At this time of the year, I see a lot of security predictions for the upcoming 12 months. It’s not that these predictions are confined to a January 1 to December 31 time period, and while most of the predictions are based on what we’ve been seeing for the past six to 12 months, it is unusual to have a next-year prediction come true before we hang up the new calendars.
Security researchers from Raytheon-Websense predicted that the upcoming elections will be a driver for “significant themed attacks.” The white paper went on to state:
We’ve already seen websites hacked to promote propaganda or create confusion. Beginning in 2011 the Syrian Electronic Army (SEA), a group of hackers supporting the government of Syrian President Bashar al-Assad, began targeting and defacing the websites of political opposition groups, government agencies and news organizations with pro-regime commentary. . . . These attacks demonstrated how relatively simple it was to deface websites and appropriate others’ media technology to achieve recognition and reach, even if only temporarily. Other groups may look to follow the SEA’s lead in 2016, training their sights on candidates’ web pages and social media with a goal to embarrass or discredit, or hijacking the Twitter accounts of legitimate news media to inflame and influence the electorate.
Considering that the 2016 campaign season began sometime in early 2013, we shouldn’t be surprised to see this prediction already coming to life. However, I wouldn’t have expected Anonymous to be the group behind the attacks – at least not at this point.
But that’s exactly what’s happening. Anonymous has threatened presidential candidate Donald Trump. The hacker collective said it would go after Trump because of comments he made about Muslims and later take down the Trump Tower website. (Anonymous has been busy lately, as it has also declared a “cyberwar” of sorts with ISIS.)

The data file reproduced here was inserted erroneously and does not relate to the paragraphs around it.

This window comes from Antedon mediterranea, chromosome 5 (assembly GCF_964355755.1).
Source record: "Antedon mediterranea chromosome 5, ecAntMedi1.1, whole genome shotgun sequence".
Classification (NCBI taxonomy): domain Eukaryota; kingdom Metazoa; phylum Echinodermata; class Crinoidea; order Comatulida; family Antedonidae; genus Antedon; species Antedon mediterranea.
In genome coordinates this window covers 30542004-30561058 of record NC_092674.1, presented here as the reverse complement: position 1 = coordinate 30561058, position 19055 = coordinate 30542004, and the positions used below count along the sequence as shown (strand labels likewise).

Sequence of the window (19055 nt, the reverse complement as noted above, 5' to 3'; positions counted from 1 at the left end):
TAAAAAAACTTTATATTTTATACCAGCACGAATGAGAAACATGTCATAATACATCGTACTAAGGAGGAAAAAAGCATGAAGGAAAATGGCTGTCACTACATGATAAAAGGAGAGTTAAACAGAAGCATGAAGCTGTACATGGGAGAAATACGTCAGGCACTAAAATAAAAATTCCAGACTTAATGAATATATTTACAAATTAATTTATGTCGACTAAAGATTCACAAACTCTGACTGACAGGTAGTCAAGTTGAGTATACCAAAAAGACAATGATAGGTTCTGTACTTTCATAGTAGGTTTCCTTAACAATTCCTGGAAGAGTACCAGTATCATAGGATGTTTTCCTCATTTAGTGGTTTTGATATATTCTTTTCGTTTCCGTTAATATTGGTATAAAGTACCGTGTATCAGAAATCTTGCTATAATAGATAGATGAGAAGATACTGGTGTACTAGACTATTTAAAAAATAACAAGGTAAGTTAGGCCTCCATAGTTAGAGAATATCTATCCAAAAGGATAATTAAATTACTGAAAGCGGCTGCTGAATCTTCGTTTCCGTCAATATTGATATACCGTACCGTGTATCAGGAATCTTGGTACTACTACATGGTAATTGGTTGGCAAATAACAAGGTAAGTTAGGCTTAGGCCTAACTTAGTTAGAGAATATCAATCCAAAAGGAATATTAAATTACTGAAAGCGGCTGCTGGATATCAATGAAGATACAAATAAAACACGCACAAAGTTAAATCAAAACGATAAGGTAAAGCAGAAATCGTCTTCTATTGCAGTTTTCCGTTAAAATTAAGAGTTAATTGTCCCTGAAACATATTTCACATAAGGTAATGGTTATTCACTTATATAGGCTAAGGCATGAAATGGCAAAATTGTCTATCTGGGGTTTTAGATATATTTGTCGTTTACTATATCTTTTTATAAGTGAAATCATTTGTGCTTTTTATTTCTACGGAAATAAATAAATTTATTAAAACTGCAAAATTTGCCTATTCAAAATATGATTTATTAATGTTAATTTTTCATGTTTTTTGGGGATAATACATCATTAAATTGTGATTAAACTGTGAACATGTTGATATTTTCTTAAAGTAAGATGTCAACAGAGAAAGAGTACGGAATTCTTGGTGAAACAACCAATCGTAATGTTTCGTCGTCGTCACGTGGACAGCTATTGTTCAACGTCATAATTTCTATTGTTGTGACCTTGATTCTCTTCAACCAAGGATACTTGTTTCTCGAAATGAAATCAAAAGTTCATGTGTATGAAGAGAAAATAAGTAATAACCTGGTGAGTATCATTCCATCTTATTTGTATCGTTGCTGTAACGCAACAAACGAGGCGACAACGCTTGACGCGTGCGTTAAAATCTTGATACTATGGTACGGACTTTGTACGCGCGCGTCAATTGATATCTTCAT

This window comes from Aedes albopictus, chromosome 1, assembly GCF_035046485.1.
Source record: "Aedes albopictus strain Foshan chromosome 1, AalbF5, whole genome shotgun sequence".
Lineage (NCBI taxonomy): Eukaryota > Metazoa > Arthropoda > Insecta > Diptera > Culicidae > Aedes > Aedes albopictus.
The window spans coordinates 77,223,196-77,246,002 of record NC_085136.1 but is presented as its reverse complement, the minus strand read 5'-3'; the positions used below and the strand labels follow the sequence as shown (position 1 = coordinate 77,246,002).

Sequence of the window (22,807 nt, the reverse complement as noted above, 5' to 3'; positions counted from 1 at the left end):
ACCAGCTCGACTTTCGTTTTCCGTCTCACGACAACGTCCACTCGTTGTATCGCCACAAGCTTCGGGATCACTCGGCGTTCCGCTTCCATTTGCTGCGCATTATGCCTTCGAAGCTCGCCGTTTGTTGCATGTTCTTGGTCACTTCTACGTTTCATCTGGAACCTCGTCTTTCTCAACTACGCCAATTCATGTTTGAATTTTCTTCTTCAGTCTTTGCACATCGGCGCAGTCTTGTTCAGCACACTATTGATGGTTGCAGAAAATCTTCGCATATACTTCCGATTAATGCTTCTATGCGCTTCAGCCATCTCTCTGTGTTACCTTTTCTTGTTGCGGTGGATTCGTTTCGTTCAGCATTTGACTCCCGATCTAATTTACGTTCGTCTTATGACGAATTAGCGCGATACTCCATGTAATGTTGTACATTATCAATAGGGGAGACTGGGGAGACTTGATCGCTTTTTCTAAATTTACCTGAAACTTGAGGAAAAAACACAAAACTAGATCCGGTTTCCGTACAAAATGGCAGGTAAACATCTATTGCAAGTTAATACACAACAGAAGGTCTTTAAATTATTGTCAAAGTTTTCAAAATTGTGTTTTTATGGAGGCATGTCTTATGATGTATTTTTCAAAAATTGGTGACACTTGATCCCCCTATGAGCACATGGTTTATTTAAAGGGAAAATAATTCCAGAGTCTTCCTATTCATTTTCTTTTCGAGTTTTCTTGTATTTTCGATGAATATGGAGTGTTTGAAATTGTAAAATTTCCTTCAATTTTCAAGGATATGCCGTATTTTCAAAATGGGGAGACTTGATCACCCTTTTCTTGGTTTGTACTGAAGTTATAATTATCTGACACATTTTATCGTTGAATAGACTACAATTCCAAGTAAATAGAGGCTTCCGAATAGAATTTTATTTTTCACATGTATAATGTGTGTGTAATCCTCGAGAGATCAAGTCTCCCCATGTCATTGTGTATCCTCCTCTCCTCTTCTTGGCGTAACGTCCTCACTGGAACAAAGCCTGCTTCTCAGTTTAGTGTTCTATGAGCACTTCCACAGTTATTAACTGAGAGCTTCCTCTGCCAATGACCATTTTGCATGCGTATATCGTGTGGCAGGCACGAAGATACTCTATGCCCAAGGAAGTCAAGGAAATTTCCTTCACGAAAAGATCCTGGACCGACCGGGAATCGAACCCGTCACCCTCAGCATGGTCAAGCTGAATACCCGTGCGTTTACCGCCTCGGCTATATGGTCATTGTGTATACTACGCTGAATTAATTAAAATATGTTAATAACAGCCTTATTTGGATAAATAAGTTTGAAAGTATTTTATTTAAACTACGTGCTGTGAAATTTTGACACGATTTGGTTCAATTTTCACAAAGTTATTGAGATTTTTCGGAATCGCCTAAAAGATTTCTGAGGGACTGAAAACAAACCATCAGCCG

Look beyond the sensationalist parts of the Anonymous vs. Trump story, and you see what could be the future of this presidential election when it really does hit full on (when people actually start voting). As John McCormack, Raytheon|Websense CEO, said to me in an email statement:
This is just the beginning and it will get worse – and more personal – as candidates see their campaign apps hacked, Twitter feeds hijacked, and as voters are targeted with very specific phishing attacks based on public information such as voter registration, Facebook and LinkedIn data. Current events can provide social engineering threat vectors to target users, data and networks. Anticipating those attacks is a vital part of defending and disrupting attacks when they happen.
I would add to that the chance of revenge against businesses or individuals who make political stands. In this election, no one is safe.
For companies, however, I think the time is now to alert employees on the potential onslaught of election-based malware and disruptions, and to forewarn clients and customers that the attacks sent out in a business’s name don’t necessarily represent the business’s point of view. Politics create strong emotions, and I’ve no doubt that the bad guys and the hacktivists will be taking advantage of this during election season.
Sue Marquette Poremba has been writing about network security since 2008. In addition to her coverage of security issues for IT Business Edge, her security articles have been published at various sites such as Forbes, Midsize Insider and Tom’s Guide. You can reach Sue via Twitter: @sueporemba